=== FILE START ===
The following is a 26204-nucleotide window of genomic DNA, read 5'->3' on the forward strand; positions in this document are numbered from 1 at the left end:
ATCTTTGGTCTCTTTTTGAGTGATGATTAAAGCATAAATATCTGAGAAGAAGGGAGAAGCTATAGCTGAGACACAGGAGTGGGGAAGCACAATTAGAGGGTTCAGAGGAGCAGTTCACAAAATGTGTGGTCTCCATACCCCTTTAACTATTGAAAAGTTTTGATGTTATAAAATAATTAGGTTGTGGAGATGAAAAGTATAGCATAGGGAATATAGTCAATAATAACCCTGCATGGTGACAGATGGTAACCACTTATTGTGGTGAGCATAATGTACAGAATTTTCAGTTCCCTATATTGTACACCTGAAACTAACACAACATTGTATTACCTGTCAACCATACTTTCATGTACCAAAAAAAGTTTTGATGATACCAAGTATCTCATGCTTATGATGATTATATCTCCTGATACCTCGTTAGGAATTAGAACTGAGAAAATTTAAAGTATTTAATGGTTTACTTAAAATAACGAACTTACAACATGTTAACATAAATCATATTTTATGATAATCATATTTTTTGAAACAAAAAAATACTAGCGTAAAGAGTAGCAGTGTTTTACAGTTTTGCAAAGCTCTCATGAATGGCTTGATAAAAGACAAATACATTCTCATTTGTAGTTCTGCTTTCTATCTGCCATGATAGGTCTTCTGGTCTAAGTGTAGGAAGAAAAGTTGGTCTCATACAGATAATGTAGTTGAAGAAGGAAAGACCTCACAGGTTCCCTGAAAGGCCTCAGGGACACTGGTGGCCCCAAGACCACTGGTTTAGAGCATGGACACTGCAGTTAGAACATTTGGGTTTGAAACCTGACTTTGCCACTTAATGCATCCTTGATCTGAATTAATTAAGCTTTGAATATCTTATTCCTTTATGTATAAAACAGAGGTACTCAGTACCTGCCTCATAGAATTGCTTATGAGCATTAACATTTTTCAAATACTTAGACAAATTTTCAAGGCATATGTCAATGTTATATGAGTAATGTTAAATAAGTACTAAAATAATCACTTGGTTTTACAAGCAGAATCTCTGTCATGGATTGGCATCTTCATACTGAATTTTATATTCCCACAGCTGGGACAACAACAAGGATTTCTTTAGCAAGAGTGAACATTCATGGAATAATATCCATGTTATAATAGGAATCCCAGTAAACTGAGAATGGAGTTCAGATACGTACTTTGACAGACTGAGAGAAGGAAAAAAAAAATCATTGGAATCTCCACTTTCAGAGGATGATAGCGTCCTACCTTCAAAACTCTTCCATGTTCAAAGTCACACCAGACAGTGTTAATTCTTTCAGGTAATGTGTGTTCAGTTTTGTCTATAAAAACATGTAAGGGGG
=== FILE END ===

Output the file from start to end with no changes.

The following is a 26204-nucleotide window of genomic DNA, read 5'->3' on the forward strand; positions in this document are numbered from 1 at the left end:
ATCTTTGGTCTCTTTTTGAGTGATGATTAAAGCATAAATATCTGAGAAGAAGGGAGAAGCTATAGCTGAGACACAGGAGTGGGGAAGCACAATTAGAGGGTTCAGAGGAGCAGTTCACAAAATGTGTGGTCTCCATACCCCTTTAACTATTGAAAAGTTTTGATGTTATAAAATAATTAGGTTGTGGAGATGAAAAGTATAGCATAGGGAATATAGTCAATAATAACCCTGCATGGTGACAGATGGTAACCACTTATTGTGGTGAGCATAATGTACAGAATTTTCAGTTCCCTATATTGTACACCTGAAACTAACACAACATTGTATTACCTGTCAACCATACTTTCATGTACCAAAAAAAGTTTTGATGATACCAAGTATCTCATGCTTATGATGATTATATCTCCTGATACCTCGTTAGGAATTAGAACTGAGAAAATTTAAAGTATTTAATGGTTTACTTAAAATAACGAACTTACAACATGTTAACATAAATCATATTTTATGATAATCATATTTTTTGAAACAAAAAAATACTAGCGTAAAGAGTAGCAGTGTTTTACAGTTTTGCAAAGCTCTCATGAATGGCTTGATAAAAGACAAATACATTCTCATTTGTAGTTCTGCTTTCTATCTGCCATGATAGGTCTTCTGGTCTAAGTGTAGGAAGAAAAGTTGGTCTCATACAGATAATGTAGTTGAAGAAGGAAAGACCTCACAGGTTCCCTGAAAGGCCTCAGGGACACTGGTGGCCCCAAGACCACTGGTTTAGAGCATGGACACTGCAGTTAGAACATTTGGGTTTGAAACCTGACTTTGCCACTTAATGCATCCTTGATCTGAATTAATTAAGCTTTGAATATCTTATTCCTTTATGTATAAAACAGAGGTACTCAGTACCTGCCTCATAGAATTGCTTATGAGCATTAACATTTTTCAAATACTTAGACAAATTTTCAAGGCATATGTCAATGTTATATGAGTAATGTTAAATAAGTACTAAAATAATCACTTGGTTTTACAAGCAGAATCTCTGTCATGGATTGGCATCTTCATACTGAATTTTATATTCCCACAGCTGGGACAACAACAAGGATTTCTTTAGCAAGAGTGAACATTCATGGAATAATATCCATGTTATAATAGGAATCCCAGTAAACTGAGAATGGAGTTCAGATACGTACTTTGACAGACTGAGAGAAGGAAAAAAAAAATCATTGGAATCTCCACTTTCAGAGGATGATAGCGTCCTACCTTCAAAACTCTTCCATGTTCAAAGTCACACCAGACAGTGTTAATTCTTTCAGGTAATGTGTGTTCAGTTTTGTCTATAAAAACATGTAAGGGGG